Octagon centre of violence

Listed for cities with more than 30,000 people are the area north of the Octagon from Stuart St to Frederick St and south of the Octagon from High St to Stuart St. Photo: ODT
Listed for cities with more than 30,000 people are the area north of the Octagon from Stuart St to Frederick St and south of the Octagon from High St to Stuart St. Photo: ODT

Streets surrounding the Octagon in Dunedin are among the most violent crime hot spots in the country, statistics suggest.

So, too, are parts of Queenstown.

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Statistics New Zealand figures released yesterday showing "top results'' around the country for reported cases of assault, sexual assault and robberies in public places.

Listed for cities with more than 30,000 people are the area north of the Octagon from Stuart St to Frederick St and south of the Octagon from High St to Stuart St. Together, they accounted for 261 assaults, sexual assaults or robberies last year.

Queenstown Hill (113 victim reports) and Queenstown Bay (90) were high on the list for towns with between 10,000 and 30,000 people.

This is the first time statistics detailing this information have been collated.

 

On June 7 last year a 21-year-old woman was sexually assaulted by a man in Frederick St, while on September 8 police investigated a sexual assault near the Octagon, which landed the victim in hospital.

A policewoman was punched in the face several times by an 18-year-old man in Frederick St in March and two police officers were assaulted in the Octagon in December while trying to arrest a 19-year-old man.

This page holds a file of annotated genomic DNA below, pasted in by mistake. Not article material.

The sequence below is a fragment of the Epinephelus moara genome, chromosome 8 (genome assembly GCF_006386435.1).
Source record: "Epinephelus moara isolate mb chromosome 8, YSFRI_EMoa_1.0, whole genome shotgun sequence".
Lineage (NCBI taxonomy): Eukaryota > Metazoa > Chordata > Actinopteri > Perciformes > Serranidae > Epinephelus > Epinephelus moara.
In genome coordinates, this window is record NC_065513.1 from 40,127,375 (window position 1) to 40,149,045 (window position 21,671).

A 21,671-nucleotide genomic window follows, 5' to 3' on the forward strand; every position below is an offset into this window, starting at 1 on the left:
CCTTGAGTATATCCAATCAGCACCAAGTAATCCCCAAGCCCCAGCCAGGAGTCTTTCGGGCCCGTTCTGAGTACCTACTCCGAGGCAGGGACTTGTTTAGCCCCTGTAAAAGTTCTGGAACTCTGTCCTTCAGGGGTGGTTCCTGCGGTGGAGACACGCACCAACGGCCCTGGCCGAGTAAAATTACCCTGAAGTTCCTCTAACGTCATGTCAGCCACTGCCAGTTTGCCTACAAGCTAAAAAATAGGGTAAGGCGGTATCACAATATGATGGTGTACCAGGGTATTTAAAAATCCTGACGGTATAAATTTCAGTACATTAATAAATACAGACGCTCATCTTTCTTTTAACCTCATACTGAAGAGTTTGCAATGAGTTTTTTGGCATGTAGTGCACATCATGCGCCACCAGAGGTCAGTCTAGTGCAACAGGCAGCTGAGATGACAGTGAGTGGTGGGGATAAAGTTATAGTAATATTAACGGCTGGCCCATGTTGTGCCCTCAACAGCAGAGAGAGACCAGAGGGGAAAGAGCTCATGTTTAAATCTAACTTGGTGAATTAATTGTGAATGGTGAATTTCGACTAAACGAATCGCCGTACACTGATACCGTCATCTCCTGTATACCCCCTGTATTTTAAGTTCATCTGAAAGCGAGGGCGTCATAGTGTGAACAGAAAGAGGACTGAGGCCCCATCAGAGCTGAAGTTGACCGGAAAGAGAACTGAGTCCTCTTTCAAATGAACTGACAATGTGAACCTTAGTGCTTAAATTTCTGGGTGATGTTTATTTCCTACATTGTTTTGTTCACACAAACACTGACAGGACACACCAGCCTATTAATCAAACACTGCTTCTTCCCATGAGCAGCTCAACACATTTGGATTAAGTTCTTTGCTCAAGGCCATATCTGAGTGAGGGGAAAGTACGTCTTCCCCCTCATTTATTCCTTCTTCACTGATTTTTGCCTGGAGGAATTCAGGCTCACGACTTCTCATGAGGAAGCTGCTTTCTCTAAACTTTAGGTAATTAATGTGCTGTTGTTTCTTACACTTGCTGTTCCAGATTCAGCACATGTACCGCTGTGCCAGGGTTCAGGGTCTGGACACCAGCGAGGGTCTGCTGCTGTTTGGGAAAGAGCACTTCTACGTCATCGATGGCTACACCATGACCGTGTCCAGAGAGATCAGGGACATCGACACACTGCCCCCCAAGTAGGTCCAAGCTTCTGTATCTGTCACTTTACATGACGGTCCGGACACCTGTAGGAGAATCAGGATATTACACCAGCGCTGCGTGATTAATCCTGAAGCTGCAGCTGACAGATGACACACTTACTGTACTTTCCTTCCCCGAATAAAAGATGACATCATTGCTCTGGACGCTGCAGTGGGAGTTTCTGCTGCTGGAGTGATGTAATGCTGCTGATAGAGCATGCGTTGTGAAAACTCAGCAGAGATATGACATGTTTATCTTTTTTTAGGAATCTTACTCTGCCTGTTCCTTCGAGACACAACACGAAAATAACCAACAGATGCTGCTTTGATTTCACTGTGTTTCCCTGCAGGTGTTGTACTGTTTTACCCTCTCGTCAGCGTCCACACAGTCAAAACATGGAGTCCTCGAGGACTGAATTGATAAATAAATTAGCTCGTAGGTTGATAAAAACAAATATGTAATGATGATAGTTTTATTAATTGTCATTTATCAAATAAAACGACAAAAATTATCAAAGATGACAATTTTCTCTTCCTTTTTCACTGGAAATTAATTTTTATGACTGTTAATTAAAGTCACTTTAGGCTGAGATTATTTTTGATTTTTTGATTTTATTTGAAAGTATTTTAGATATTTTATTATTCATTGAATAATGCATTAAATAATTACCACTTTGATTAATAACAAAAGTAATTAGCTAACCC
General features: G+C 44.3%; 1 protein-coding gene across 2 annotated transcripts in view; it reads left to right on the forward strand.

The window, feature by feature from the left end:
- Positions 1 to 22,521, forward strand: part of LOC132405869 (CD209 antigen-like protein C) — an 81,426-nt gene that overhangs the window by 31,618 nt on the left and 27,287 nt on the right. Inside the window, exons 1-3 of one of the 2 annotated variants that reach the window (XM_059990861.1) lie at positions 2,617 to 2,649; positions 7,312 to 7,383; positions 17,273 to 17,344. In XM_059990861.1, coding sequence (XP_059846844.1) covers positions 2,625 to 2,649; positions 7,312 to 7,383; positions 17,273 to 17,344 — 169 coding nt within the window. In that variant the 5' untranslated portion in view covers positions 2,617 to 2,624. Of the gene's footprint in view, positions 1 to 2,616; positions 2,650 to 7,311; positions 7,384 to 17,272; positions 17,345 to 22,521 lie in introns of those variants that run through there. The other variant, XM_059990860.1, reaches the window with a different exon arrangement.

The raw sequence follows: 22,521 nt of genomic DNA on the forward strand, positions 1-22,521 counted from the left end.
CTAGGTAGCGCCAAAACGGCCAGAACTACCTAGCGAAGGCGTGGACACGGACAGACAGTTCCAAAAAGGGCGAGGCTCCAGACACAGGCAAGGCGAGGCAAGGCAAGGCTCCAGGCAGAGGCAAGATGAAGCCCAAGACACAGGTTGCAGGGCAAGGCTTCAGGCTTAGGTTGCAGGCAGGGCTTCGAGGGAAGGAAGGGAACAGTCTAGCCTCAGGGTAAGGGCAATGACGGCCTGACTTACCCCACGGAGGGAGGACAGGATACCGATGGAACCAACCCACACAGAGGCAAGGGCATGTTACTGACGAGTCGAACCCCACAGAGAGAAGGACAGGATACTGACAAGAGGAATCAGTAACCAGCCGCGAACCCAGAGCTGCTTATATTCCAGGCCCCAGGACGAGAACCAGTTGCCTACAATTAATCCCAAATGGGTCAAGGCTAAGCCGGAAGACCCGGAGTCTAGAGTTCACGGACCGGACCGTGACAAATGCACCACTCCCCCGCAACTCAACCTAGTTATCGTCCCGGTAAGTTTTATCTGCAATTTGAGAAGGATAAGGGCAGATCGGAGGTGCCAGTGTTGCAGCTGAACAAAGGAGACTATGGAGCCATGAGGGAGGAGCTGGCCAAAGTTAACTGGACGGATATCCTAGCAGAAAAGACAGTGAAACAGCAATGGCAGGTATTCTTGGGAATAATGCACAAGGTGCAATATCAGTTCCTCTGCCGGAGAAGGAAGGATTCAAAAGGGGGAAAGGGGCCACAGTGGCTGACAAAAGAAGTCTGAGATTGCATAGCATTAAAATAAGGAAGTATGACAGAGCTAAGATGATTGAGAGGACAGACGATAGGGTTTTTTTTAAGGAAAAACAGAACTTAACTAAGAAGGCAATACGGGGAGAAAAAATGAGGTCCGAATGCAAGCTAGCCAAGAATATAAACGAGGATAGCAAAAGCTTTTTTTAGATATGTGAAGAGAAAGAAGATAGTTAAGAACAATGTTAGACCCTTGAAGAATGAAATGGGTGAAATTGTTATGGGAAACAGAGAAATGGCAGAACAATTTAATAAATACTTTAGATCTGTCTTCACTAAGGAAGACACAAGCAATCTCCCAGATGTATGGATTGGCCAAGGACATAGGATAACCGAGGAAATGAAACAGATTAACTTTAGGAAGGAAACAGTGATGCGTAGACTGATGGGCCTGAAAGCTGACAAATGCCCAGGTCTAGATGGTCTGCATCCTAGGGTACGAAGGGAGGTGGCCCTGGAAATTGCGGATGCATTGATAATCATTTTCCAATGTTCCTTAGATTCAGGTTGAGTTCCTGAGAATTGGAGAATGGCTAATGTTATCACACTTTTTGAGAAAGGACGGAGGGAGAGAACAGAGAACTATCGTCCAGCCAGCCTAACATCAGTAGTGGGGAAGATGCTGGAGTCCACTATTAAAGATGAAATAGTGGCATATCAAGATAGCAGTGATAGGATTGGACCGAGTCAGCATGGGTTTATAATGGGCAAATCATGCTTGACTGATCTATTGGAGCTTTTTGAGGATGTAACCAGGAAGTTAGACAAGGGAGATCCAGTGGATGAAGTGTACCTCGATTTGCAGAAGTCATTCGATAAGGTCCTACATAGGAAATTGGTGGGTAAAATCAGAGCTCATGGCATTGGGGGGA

Last week a 21-year-old man was stabbed in the neck at the corner of Princes St and Moray Pl.

Police and the Dunedin City Council blamed alcohol for the majority of the violence.

"Alcohol is most often the catalyst behind these public-place violent offences,'' a police spokesman said in a statement.

"With often a large number of licensed premises in such a small area, the concentration of people who are intoxicated is quite high. This often creates a situation where people's judgement is significantly reduced and therefore their decisions are impaired.''

On weekends police in Dunedin had officers dedicated to the immediate areas in and around the Octagon to "ensure everyone remains safe'', he said.

Dunedin Mayor Dave Cull said it was always known the Octagon area presented some risk. It had been an issue for a while.

"I think it [alcohol] is the main contributor. We're aware that it's a dangerous part of town,'' Mr Cull said.

The bars were not the problem, he said, but earlier closing times would help stem violent behaviour.

The Dunedin City Council had a provisional local alcohol policy drafted, which would ensure bars had to close by 3am, not 4am as at present.

"Alcohol not only makes people more likely to offend but it also makes people more likely to be victims,'' Mr Cull said.

"People have to realise that when we consume alcohol, we are vulnerable.''

Hospitality New Zealand Otago branch president Mark Scully said he was shocked by the statistics but the area represented all of Dunedin as that was where everybody congregated to socialise.

"I'm surprised and horrified by those numbers,'' Mr Scully said.

He felt the closure of bars in other parts of the city was concentrating crime in specific areas.

"All our problems are in one place.''

St John Coastal Otago area manager Doug Third said his staff dealt with assaults "a lot'' around the city and the figures did not surprise him.

Staff workload in the Octagon area, especially on weekends, was "quite high'' and was mostly alcohol-related, he said.

The most victim reports for assaults, sexual assaults and robberies was Auckland central west 550.

Nationally, 24,035 public place assaults, sexual assaults and robberies were recorded by police in 2015.

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